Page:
95

Outstanding value for money.

GAMERamble | June 9, 2011 | See all GAMERamble's reviews »

If you want to play a large and engaging online role playing game but don't want the hassles of a monthly subscription then Guild Wars comes highly recommended. I've been playing the games in this trilogy on and off for the past year or so and I'm still not bored with it. There's always some cool new event and the stuff in the game you have to pay for with real cash is really optional. There's a lot of other MMORPGs out there that are free but Guild Wars Trilogy really is worth the asking price. Get this and get ready for months of gaming.

100

it IS the best, but

pazmacats | April 6, 2011 | See all pazmacats's reviews »

Guild Wars:

The good: + excellent visuals (landscapes, characters) + excellent skill system (learn hundreds, chose a combination of 8) + innovative gameplay (you can play your own character + 3 additional hero characters) + excellent UI : The most intelligently designed interface that I have EVER seen in any game. + excellent PvE-part + even better PvP-modes, -balance and activity. + minimum grind + good code (runs on any machine and will still look great)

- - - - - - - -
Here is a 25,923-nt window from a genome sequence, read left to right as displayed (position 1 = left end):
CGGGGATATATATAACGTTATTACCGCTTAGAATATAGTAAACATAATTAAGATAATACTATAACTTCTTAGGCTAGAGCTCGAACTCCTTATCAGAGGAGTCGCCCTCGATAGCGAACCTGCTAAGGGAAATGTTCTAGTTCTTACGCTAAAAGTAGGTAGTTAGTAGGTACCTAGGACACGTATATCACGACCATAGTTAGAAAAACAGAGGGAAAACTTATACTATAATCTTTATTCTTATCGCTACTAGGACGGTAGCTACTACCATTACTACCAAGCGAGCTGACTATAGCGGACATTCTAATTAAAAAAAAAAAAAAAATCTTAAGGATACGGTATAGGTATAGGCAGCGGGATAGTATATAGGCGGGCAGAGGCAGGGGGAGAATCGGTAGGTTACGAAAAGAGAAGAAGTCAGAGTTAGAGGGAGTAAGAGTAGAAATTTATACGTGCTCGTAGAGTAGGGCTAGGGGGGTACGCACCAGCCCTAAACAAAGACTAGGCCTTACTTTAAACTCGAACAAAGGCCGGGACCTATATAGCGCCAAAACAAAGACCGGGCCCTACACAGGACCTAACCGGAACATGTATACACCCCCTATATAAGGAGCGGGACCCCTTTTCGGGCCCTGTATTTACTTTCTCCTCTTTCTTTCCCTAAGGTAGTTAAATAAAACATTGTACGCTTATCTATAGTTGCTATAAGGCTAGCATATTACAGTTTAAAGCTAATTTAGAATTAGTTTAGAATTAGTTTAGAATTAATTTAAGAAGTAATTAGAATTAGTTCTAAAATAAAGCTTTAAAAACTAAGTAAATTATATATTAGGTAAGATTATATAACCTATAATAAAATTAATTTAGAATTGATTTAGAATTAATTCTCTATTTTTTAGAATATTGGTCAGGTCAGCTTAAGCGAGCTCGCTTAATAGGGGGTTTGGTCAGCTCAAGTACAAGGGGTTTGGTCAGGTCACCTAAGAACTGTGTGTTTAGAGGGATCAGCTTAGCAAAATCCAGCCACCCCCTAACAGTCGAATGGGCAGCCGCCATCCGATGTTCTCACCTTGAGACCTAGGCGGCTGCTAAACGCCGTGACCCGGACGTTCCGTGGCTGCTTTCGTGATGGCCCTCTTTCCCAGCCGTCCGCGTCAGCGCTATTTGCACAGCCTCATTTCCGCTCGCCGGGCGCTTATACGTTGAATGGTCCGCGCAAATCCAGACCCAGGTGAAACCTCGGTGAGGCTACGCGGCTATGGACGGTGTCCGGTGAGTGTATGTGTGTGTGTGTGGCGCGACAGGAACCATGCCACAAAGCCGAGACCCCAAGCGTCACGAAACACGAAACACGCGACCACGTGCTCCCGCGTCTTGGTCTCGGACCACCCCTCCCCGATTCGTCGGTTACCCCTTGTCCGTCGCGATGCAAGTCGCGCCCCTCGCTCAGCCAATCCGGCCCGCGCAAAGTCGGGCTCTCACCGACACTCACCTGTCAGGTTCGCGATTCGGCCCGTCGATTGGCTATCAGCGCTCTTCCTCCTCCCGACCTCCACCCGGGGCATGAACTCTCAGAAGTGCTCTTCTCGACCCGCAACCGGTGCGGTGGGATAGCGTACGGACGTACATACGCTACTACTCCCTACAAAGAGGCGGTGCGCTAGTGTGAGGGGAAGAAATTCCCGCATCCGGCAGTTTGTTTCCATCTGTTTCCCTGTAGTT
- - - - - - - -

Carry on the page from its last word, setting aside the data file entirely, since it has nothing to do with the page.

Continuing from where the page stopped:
The bad: The game is a MUCH better MMORPG than anything before and after it, but it has grown rather old! a) It'll be a shock for a new player to conceive the size of this game. b) It'll take weeks to get familiar with the PvP part. c) Nobody is questing anymore -- which is a shame, because questing in groups of randomly assembled players was a lot of fun too. d) Playing the game nowadays is either farming drops (for armor) or farming fame (for PvP-titles). "Normal" players are few.

So, while this certainly one of the best games ever, I cannot recommend it. You should give it a try. No subscriptions required. And maybe you meet another n00b to go questing with, who knows?

95

The Guild Wars like none other...

Jahman | April 4, 2011 | See all Jahman's reviews »

While the market these days may appear to be swamped with all sorts of MMORPGs, both subscription-based & free-to-play, with themes ranging from fantasy, through sci-fi to gang wars, there has yet to be one as unique & enchanting as the Guild Wars.

(For those undecided but frightened by large amounts of words – there’s a “tl;dr” version at the end.)